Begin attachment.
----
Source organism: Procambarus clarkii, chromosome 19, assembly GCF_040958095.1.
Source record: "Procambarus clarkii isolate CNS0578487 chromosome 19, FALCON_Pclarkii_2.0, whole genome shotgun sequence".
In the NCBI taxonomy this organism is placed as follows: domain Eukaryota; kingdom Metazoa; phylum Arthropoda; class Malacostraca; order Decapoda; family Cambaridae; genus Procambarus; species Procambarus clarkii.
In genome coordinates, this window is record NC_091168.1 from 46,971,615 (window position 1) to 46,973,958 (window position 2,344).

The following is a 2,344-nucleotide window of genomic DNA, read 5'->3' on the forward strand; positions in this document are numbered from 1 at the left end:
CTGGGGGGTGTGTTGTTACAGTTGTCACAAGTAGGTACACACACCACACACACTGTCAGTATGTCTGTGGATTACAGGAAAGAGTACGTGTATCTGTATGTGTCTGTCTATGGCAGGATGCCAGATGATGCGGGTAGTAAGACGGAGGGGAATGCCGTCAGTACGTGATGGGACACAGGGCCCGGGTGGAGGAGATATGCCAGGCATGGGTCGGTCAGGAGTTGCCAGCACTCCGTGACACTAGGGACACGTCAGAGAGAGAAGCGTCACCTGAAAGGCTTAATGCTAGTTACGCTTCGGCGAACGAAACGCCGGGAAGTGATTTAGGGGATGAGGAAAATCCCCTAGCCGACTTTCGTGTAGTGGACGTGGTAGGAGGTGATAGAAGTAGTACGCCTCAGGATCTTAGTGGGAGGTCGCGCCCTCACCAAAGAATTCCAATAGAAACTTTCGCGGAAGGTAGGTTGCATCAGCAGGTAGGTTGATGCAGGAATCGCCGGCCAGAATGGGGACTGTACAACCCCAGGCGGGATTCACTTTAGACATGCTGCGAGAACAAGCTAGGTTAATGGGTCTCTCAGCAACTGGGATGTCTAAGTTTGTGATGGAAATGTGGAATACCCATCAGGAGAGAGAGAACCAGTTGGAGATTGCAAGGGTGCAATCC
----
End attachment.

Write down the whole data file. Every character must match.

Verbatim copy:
Source organism: Procambarus clarkii, chromosome 19, assembly GCF_040958095.1.
Source record: "Procambarus clarkii isolate CNS0578487 chromosome 19, FALCON_Pclarkii_2.0, whole genome shotgun sequence".
In the NCBI taxonomy this organism is placed as follows: domain Eukaryota; kingdom Metazoa; phylum Arthropoda; class Malacostraca; order Decapoda; family Cambaridae; genus Procambarus; species Procambarus clarkii.
In genome coordinates, this window is record NC_091168.1 from 46,971,615 (window position 1) to 46,973,958 (window position 2,344).

The following is a 2,344-nucleotide window of genomic DNA, read 5'->3' on the forward strand; positions in this document are numbered from 1 at the left end:
CTGGGGGGTGTGTTGTTACAGTTGTCACAAGTAGGTACACACACCACACACACTGTCAGTATGTCTGTGGATTACAGGAAAGAGTACGTGTATCTGTATGTGTCTGTCTATGGCAGGATGCCAGATGATGCGGGTAGTAAGACGGAGGGGAATGCCGTCAGTACGTGATGGGACACAGGGCCCGGGTGGAGGAGATATGCCAGGCATGGGTCGGTCAGGAGTTGCCAGCACTCCGTGACACTAGGGACACGTCAGAGAGAGAAGCGTCACCTGAAAGGCTTAATGCTAGTTACGCTTCGGCGAACGAAACGCCGGGAAGTGATTTAGGGGATGAGGAAAATCCCCTAGCCGACTTTCGTGTAGTGGACGTGGTAGGAGGTGATAGAAGTAGTACGCCTCAGGATCTTAGTGGGAGGTCGCGCCCTCACCAAAGAATTCCAATAGAAACTTTCGCGGAAGGTAGGTTGCATCAGCAGGTAGGTTGATGCAGGAATCGCCGGCCAGAATGGGGACTGTACAACCCCAGGCGGGATTCACTTTAGACATGCTGCGAGAACAAGCTAGGTTAATGGGTCTCTCAGCAACTGGGATGTCTAAGTTTGTGATGGAAATGTGGAATACCCATCAGGAGAGAGAGAACCAGTTGGAGATTGCAAGGGTGCAATCC